Snack season might dovetail with school and sports for some families, but for an increasing number of us, snacks and small meals are the new normal.
If you grew up in a world of no snacks between meals, or your family sits down for dinner together every night, you might be surprised. Appetites for snacks have grown, and consumers are choosing smaller, healthier meals and snacks.
Data from ACNielsen shows that 31% of consumers are having three to four snacks a day, and 14% consume five or more snacks a day.
Consumers are still eating potato chips, cookies and candy, but a segment of people are hungry for options that are plant based, gluten free, keto or protein filled, or a sustainable option on the go. Producers have responded.
Innovations in packaging and manufacturing have improved the convenience of those grab-and-go options, and a number begin right here in Wisconsin.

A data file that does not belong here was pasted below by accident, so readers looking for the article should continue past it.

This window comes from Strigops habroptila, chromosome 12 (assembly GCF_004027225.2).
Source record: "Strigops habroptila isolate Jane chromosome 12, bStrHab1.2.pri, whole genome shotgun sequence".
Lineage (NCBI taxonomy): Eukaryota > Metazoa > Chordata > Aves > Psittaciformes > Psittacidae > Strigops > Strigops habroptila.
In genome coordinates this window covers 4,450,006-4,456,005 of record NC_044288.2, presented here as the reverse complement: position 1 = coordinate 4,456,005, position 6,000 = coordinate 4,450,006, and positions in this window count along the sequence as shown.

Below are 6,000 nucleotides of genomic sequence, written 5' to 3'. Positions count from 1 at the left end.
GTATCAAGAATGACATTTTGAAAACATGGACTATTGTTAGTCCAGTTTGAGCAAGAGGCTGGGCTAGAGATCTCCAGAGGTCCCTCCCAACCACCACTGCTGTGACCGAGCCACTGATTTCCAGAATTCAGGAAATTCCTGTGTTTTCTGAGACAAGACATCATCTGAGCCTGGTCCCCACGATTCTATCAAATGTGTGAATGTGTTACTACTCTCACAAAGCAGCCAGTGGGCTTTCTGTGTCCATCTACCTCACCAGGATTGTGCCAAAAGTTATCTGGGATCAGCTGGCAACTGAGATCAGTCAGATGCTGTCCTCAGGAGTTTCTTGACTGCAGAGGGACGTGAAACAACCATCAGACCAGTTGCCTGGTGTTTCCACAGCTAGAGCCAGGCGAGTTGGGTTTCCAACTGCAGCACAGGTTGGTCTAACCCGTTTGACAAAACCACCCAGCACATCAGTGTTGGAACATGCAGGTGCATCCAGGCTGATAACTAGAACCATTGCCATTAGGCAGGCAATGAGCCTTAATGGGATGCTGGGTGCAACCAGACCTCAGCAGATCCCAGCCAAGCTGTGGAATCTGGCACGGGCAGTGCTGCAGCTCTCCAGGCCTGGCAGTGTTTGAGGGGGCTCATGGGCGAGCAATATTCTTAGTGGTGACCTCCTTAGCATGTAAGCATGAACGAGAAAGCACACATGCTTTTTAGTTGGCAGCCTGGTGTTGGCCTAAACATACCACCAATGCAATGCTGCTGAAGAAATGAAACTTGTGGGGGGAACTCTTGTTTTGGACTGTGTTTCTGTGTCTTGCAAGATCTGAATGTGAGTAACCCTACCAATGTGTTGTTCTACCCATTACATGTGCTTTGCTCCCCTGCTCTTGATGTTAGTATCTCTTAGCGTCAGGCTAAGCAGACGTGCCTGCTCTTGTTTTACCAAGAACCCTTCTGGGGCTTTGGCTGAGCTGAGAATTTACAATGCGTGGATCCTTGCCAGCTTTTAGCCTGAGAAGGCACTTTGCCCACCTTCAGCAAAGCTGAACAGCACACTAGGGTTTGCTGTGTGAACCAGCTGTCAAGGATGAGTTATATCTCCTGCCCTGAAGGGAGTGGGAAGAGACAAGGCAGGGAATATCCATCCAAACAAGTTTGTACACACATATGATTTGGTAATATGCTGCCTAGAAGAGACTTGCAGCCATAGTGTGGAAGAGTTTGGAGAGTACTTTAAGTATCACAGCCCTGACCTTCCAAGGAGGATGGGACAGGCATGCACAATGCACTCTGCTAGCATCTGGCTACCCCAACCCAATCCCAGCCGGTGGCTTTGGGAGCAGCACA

Sargento specializes in cheese
Consider Sargento, which has been innovating since 1953 in the cheese capital of Plymouth, where back in the 1920s cheese was traded as a commodity. The company started offering cut and wrapped cheeses in the mid-1980s. Today its innovations take up new space in the refrigerated case.
“Cheese is one of the most versatile snacks,” said Kristi Jankowski, executive vice president-innovation, "and it is really a top choice across different occasions. Our consumers say they want it morning, afternoon and on the go. There's only one other category that fits that, which is fruit."
Jankowski’s been instrumental in the development of new products at Sargento, where the Balanced Breaks line hit shelves in 2015.